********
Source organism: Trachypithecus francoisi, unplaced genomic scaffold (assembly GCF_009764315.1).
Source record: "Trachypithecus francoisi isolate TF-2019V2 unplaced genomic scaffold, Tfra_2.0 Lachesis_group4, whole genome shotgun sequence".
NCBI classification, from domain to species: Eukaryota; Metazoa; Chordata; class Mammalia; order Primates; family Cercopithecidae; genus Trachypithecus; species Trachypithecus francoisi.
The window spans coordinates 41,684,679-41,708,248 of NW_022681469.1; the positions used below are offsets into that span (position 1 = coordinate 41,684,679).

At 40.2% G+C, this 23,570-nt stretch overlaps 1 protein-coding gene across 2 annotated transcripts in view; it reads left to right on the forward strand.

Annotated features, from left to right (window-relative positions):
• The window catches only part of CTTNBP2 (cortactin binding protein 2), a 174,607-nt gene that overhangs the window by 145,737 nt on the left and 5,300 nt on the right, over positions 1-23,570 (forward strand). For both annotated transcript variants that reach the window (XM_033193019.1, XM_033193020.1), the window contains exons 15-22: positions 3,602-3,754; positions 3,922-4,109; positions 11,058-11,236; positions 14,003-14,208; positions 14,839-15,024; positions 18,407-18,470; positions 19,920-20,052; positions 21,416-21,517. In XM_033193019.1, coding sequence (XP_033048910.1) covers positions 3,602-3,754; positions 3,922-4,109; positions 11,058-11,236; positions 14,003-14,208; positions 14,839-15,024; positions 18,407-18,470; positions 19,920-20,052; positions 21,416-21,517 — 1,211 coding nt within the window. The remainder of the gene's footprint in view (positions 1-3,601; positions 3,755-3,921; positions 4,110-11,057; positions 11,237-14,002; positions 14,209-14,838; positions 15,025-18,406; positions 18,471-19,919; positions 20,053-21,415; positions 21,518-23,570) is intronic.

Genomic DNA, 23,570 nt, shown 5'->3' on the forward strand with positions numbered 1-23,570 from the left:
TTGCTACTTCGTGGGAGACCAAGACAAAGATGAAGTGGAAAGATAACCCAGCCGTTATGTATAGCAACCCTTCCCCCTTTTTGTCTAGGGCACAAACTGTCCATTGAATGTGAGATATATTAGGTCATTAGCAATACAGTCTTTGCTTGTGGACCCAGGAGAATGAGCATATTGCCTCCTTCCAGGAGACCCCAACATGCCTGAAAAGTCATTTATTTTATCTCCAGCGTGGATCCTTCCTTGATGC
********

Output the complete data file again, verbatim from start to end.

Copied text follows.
Source organism: Trachypithecus francoisi, unplaced genomic scaffold (assembly GCF_009764315.1).
Source record: "Trachypithecus francoisi isolate TF-2019V2 unplaced genomic scaffold, Tfra_2.0 Lachesis_group4, whole genome shotgun sequence".
NCBI classification, from domain to species: Eukaryota; Metazoa; Chordata; class Mammalia; order Primates; family Cercopithecidae; genus Trachypithecus; species Trachypithecus francoisi.
The window spans coordinates 41,684,679-41,708,248 of NW_022681469.1; the positions used below are offsets into that span (position 1 = coordinate 41,684,679).

At 40.2% G+C, this 23,570-nt stretch overlaps 1 protein-coding gene across 2 annotated transcripts in view; it reads left to right on the forward strand.

Annotated features, from left to right (window-relative positions):
• The window catches only part of CTTNBP2 (cortactin binding protein 2), a 174,607-nt gene that overhangs the window by 145,737 nt on the left and 5,300 nt on the right, over positions 1-23,570 (forward strand). For both annotated transcript variants that reach the window (XM_033193019.1, XM_033193020.1), the window contains exons 15-22: positions 3,602-3,754; positions 3,922-4,109; positions 11,058-11,236; positions 14,003-14,208; positions 14,839-15,024; positions 18,407-18,470; positions 19,920-20,052; positions 21,416-21,517. In XM_033193019.1, coding sequence (XP_033048910.1) covers positions 3,602-3,754; positions 3,922-4,109; positions 11,058-11,236; positions 14,003-14,208; positions 14,839-15,024; positions 18,407-18,470; positions 19,920-20,052; positions 21,416-21,517 — 1,211 coding nt within the window. The remainder of the gene's footprint in view (positions 1-3,601; positions 3,755-3,921; positions 4,110-11,057; positions 11,237-14,002; positions 14,209-14,838; positions 15,025-18,406; positions 18,471-19,919; positions 20,053-21,415; positions 21,518-23,570) is intronic.

Genomic DNA, 23,570 nt, shown 5'->3' on the forward strand with positions numbered 1-23,570 from the left:
TTGCTACTTCGTGGGAGACCAAGACAAAGATGAAGTGGAAAGATAACCCAGCCGTTATGTATAGCAACCCTTCCCCCTTTTTGTCTAGGGCACAAACTGTCCATTGAATGTGAGATATATTAGGTCATTAGCAATACAGTCTTTGCTTGTGGACCCAGGAGAATGAGCATATTGCCTCCTTCCAGGAGACCCCAACATGCCTGAAAAGTCATTTATTTTATCTCCAGCGTGGATCCTTCCTTGATGC